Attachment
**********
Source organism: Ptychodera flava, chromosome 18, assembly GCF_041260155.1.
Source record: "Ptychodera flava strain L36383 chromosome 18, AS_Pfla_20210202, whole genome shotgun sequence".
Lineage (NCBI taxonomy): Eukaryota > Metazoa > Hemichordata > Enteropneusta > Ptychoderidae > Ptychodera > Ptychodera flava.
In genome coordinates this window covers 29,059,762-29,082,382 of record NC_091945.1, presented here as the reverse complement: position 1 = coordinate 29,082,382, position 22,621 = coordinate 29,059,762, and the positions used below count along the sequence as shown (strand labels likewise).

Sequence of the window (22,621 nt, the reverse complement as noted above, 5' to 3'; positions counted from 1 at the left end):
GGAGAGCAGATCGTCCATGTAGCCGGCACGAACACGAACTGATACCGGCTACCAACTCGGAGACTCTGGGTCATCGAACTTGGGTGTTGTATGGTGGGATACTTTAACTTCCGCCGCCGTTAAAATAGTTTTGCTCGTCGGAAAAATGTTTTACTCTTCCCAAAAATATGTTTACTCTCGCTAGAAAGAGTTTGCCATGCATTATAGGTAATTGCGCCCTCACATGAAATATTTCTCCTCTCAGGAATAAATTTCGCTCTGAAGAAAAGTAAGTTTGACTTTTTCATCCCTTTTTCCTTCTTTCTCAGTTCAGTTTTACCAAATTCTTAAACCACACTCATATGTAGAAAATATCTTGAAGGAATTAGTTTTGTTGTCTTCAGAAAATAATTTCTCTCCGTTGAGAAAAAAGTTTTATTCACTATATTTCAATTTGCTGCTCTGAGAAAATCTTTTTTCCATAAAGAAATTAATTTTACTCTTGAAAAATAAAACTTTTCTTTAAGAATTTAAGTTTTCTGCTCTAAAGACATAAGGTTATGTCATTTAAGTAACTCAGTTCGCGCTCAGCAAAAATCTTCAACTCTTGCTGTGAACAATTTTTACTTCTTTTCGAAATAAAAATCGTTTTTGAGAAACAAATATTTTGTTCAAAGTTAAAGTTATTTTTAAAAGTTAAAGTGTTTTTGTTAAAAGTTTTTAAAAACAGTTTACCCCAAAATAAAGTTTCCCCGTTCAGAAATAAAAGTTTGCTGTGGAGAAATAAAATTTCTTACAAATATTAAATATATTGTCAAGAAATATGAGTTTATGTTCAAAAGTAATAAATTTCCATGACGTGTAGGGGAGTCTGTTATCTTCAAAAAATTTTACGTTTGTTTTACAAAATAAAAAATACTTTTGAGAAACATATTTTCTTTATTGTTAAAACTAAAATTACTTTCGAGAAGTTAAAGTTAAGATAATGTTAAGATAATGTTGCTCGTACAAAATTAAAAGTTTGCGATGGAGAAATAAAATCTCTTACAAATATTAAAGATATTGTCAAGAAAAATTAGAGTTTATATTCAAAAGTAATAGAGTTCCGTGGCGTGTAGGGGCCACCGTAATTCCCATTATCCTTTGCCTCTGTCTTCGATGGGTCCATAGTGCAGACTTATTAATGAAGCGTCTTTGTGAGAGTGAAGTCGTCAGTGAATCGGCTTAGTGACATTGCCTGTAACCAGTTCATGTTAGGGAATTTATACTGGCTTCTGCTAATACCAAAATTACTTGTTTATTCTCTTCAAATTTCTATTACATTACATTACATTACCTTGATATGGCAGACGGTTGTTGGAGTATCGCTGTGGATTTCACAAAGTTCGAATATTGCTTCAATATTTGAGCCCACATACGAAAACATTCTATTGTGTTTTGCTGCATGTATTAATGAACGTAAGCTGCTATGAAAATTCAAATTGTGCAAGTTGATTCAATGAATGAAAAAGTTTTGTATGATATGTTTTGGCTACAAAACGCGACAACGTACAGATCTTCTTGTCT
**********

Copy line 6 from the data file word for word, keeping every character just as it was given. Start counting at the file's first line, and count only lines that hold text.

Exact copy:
GGAGAGCAGATCGTCCATGTAGCCGGCACGAACACGAACTGATACCGGCTACCAACTCGGAGACTCTGGGTCATCGAACTTGGGTGTTGTATGGTGGGATACTTTAACTTCCGCCGCCGTTAAAATAGTTTTGCTCGTCGGAAAAATGTTTTACTCTTCCCAAAAATATGTTTACTCTCGCTAGAAAGAGTTTGCCATGCATTATAGGTAATTGCGCCCTCACATGAAATATTTCTCCTCTCAGGAATAAATTTCGCTCTGAAGAAAAGTAAGTTTGACTTTTTCATCCCTTTTTCCTTCTTTCTCAGTTCAGTTTTACCAAATTCTTAAACCACACTCATATGTAGAAAATATCTTGAAGGAATTAGTTTTGTTGTCTTCAGAAAATAATTTCTCTCCGTTGAGAAAAAAGTTTTATTCACTATATTTCAATTTGCTGCTCTGAGAAAATCTTTTTTCCATAAAGAAATTAATTTTACTCTTGAAAAATAAAACTTTTCTTTAAGAATTTAAGTTTTCTGCTCTAAAGACATAAGGTTATGTCATTTAAGTAACTCAGTTCGCGCTCAGCAAAAATCTTCAACTCTTGCTGTGAACAATTTTTACTTCTTTTCGAAATAAAAATCGTTTTTGAGAAACAAATATTTTGTTCAAAGTTAAAGTTATTTTTAAAAGTTAAAGTGTTTTTGTTAAAAGTTTTTAAAAACAGTTTACCCCAAAATAAAGTTTCCCCGTTCAGAAATAAAAGTTTGCTGTGGAGAAATAAAATTTCTTACAAATATTAAATATATTGTCAAGAAATATGAGTTTATGTTCAAAAGTAATAAATTTCCATGACGTGTAGGGGAGTCTGTTATCTTCAAAAAATTTTACGTTTGTTTTACAAAATAAAAAATACTTTTGAGAAACATATTTTCTTTATTGTTAAAACTAAAATTACTTTCGAGAAGTTAAAGTTAAGATAATGTTAAGATAATGTTGCTCGTACAAAATTAAAAGTTTGCGATGGAGAAATAAAATCTCTTACAAATATTAAAGATATTGTCAAGAAAAATTAGAGTTTATATTCAAAAGTAATAGAGTTCCGTGGCGTGTAGGGGCCACCGTAATTCCCATTATCCTTTGCCTCTGTCTTCGATGGGTCCATAGTGCAGACTTATTAATGAAGCGTCTTTGTGAGAGTGAAGTCGTCAGTGAATCGGCTTAGTGACATTGCCTGTAACCAGTTCATGTTAGGGAATTTATACTGGCTTCTGCTAATACCAAAATTACTTGTTTATTCTCTTCAAATTTCTATTACATTACATTACATTACCTTGATATGGCAGACGGTTGTTGGAGTATCGCTGTGGATTTCACAAAGTTCGAATATTGCTTCAATATTTGAGCCCACATACGAAAACATTCTATTGTGTTTTGCTGCATGTATTAATGAACGTAAGCTGCTATGAAAATTCAAATTGTGCAAGTTGATTCAATGAATGAAAAAGTTTTGTATGATATGTTTTGGCTACAAAACGCGACAACGTACAGATCTTCTTGTCT